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UNWTO/WTM: Tourism Protests are a ‘Wake-up Call’ for Destinations

The tourism industry must act now to tackle “overtourism”, UNWTO Secretary General Taleb Rifai underlined while speaking at the World Travel Market (WTM) London 2017 on Tuesday.

“Growth is not the enemy, progress is not the enemy… Numbers are not the enemy,” Rifai said addressing the 11th UNWTO/WTM Ministers Summit, held during WTM London 2017.

“The key is to manage growth in a sustainable, responsible and intelligent way and use that part of growth to our advantage,” he underlined.

Rifai mentioned that there have been many protests against “overtourism” in 2017, with slogans such as tourists go home and tourists are terrorists.

“This is a wake up call for us, reminding us of our responsibility,” he said, adding that a destination that is not good for its citizens and its community cannot and never be good for its visitors.

“We are not here to be servants to rich people. We are ladies and gentlemen, serving ladies and gentlemen.We cannot continue to build five-star hotels in three-star communities.

Rifai underlined that the fact that tourism offers jobs is not enough for local communities. “We need to diversify visitors’ activities, reduce seasonality and raise awareness of less busy destinations,” he said.

World Travel Market 2017, ExCeL London - UNWT & WTM Ministers Summit

Overcrowded destinations in the spotlight

During the UNWTO and WTM Ministers Summit, destinations such as Barcelona, Venice and Amsterdam were highlighted as having the worst overcrowding.

Gloria Guevara, President and Chief Executive of the World Travel & Tourism Council (WTTC), said it was important to highlight the benefits of tourism to local communities.

She said Barcelona, for example, used to have a high crime rate and unemployment before the development of tourism, and Miami is a great model to follow as it has developed effective policies to deal with cruise passengers.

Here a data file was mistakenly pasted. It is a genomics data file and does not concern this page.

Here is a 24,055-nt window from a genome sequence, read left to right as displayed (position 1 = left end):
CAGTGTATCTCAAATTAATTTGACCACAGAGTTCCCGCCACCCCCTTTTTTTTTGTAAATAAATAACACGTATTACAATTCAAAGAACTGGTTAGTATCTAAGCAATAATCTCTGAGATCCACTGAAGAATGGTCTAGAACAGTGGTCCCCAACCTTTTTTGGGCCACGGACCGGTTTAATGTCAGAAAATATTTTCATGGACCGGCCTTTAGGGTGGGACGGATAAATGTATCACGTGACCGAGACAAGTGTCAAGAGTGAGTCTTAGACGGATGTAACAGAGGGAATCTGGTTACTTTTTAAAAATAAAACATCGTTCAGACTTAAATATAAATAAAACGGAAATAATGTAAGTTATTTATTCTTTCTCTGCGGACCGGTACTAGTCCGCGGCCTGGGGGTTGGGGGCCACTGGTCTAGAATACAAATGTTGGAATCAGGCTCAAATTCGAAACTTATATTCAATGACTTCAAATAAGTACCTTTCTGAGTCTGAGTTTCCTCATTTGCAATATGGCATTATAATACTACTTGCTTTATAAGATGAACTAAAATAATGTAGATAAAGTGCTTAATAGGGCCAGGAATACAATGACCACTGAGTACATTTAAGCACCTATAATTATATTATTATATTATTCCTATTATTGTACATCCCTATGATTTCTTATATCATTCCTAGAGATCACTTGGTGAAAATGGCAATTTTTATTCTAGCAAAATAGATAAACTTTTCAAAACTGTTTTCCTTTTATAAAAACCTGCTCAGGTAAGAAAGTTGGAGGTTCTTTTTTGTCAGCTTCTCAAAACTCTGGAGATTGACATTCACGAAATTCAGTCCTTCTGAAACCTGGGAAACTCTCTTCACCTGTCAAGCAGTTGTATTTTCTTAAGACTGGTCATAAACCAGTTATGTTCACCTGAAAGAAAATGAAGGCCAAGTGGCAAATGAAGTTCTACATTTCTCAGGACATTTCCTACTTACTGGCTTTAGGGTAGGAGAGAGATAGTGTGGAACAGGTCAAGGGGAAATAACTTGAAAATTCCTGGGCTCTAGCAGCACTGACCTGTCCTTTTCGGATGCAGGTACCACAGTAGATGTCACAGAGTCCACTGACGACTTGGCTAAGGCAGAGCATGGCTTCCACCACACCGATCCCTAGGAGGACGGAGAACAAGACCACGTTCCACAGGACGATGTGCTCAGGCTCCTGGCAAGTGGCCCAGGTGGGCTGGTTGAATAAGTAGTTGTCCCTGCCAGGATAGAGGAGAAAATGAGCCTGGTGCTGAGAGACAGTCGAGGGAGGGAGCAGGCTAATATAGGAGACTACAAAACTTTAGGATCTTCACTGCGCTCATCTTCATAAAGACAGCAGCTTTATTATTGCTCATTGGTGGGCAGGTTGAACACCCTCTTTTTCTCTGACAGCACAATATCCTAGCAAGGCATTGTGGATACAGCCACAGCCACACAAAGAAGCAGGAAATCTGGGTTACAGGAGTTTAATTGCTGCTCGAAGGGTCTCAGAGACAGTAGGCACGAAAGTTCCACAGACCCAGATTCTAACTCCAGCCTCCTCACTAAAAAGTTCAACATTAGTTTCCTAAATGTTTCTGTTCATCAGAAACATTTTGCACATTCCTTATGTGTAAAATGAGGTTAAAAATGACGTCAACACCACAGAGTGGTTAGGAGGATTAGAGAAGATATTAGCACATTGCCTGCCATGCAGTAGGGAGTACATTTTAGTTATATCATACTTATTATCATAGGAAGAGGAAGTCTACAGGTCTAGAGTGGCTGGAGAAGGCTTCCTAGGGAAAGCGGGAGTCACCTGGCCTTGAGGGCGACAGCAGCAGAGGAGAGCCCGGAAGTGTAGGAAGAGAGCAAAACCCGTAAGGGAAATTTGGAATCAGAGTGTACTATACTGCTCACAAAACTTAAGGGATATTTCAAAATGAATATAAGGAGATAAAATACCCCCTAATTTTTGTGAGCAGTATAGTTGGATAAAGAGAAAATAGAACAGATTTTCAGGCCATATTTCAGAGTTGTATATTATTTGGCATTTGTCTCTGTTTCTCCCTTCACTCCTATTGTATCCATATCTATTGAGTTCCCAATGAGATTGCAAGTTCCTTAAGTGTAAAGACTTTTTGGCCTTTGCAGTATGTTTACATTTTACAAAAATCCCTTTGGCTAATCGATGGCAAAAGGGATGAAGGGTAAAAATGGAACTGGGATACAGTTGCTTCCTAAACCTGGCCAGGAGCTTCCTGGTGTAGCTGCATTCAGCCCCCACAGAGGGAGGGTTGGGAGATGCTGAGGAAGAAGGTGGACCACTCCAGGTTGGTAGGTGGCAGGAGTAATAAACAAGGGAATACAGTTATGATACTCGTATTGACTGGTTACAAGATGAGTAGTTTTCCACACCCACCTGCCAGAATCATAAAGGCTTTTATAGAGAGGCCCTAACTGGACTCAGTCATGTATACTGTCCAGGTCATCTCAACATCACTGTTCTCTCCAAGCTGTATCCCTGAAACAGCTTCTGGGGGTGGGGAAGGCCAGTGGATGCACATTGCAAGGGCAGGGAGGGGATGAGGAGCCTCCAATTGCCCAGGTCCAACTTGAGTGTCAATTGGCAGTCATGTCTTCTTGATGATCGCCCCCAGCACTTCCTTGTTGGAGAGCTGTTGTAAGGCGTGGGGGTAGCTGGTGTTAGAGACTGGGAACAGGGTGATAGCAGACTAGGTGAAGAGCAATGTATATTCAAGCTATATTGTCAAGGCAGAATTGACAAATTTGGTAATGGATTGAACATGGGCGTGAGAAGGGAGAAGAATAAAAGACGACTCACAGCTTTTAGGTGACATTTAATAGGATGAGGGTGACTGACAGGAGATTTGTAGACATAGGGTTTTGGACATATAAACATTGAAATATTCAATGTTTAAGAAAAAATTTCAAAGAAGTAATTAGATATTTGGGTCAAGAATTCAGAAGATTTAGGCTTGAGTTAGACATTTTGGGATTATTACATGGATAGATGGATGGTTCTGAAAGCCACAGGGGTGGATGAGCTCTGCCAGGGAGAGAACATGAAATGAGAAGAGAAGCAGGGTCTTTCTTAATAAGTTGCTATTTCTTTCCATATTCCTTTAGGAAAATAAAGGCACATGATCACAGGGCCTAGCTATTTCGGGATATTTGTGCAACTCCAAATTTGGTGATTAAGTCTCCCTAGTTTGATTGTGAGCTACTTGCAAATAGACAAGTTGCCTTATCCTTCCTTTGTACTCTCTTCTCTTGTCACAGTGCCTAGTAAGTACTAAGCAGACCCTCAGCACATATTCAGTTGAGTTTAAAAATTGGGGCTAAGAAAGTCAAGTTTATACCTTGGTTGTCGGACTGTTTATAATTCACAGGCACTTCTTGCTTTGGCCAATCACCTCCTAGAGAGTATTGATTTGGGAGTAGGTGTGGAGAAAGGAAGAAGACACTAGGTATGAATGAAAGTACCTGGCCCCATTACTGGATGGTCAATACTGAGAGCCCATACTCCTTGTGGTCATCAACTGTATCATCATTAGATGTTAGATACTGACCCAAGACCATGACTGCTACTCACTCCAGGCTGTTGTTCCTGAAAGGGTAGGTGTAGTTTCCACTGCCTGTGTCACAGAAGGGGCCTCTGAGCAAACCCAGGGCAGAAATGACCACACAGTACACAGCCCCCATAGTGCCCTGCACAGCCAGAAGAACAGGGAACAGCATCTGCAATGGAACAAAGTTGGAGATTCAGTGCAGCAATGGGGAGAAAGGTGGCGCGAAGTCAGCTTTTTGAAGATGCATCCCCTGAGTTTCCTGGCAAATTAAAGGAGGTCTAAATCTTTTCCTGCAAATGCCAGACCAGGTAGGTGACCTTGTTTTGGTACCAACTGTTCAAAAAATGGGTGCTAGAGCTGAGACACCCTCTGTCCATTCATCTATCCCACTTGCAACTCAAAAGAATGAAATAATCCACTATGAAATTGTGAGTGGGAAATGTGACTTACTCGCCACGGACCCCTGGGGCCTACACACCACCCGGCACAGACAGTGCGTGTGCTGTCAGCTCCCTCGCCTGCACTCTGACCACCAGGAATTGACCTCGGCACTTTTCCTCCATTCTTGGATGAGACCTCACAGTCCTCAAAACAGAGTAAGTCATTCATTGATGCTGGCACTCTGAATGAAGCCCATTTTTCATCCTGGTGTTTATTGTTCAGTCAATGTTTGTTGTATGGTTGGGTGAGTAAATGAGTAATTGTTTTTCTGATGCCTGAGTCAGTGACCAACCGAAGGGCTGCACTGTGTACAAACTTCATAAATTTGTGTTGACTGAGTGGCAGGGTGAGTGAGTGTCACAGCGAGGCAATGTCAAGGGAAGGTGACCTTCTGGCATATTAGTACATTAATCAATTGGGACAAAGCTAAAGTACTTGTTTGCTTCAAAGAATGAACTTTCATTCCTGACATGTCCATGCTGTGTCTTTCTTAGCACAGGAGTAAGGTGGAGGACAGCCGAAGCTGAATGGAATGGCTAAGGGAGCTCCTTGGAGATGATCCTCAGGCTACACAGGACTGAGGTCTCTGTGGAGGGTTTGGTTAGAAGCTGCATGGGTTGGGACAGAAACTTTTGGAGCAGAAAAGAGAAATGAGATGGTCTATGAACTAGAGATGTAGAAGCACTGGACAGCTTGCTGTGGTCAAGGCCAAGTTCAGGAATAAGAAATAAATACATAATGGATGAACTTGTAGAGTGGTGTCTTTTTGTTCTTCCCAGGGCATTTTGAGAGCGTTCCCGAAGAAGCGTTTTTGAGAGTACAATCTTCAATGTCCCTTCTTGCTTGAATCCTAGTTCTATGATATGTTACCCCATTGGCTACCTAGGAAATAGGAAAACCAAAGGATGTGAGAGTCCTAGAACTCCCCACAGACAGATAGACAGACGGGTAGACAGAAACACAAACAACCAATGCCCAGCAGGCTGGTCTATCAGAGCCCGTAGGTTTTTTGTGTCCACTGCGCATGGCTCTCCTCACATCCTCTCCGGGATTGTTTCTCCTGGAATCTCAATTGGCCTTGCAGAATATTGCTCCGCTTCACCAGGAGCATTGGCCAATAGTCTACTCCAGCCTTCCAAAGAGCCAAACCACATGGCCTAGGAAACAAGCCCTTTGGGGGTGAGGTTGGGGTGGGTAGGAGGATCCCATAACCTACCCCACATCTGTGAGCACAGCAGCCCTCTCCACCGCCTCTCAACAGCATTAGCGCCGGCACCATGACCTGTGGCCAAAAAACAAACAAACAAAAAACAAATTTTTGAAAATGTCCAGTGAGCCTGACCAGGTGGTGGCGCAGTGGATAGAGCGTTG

Silversea Cruises’ Chairman, Manfredi Lefebvre d’Ovidio, defended his company’s role in Venice, saying cruise lines bring valuable tourists without the need to build new hotels – and they were more beneficial than day-trippers who arrived by car with their own sandwiches.

He pointed to the Galapagos Islands as the best destination for dealing with “overtourism”, as it has strict limits on cruise passengers.

On his part, UNWTO’s Rifai said cruise lines could benefit their ports of call if they offered vouchers to passengers which could be exchanged for meals in local restaurants or visits to attractions.

Other solutions were highlighted, such as Greece developing tourism in the winter months; Costa Rica measuring social development in tourism destinations; and Mexico spreading the word about its “magic towns” to highlight lesser-known cultural sites.

Airbnb seen contributing to ‘overtourism’

Meanwhile, the Airbnb online platform is seen by many as contributing to the problem of “overtourism”.

However, Patrick Robinson, Head of Policy for EMEA at Airbnb, defended the company, saying 69 percent of its hosts in Amsterdam are not in the city center.

“People spend money locally if they stay locally,” he told the summit.

“Policies need to be different in different places, as needs are all different.”

Moreover, hoteliers from Intercontinental Hotels Group and Carlson Rezidor Hotel Group said their responsible tourism policies can help counter negative perceptions – such as training locals in hospitality skills.

However, the hotel industry is deeply concerned about the lack of regulation with likes of Airbnb and called for a more level playing field.

The Greek Travel Pages (GTP) is an official media partner of WTM London 2017.


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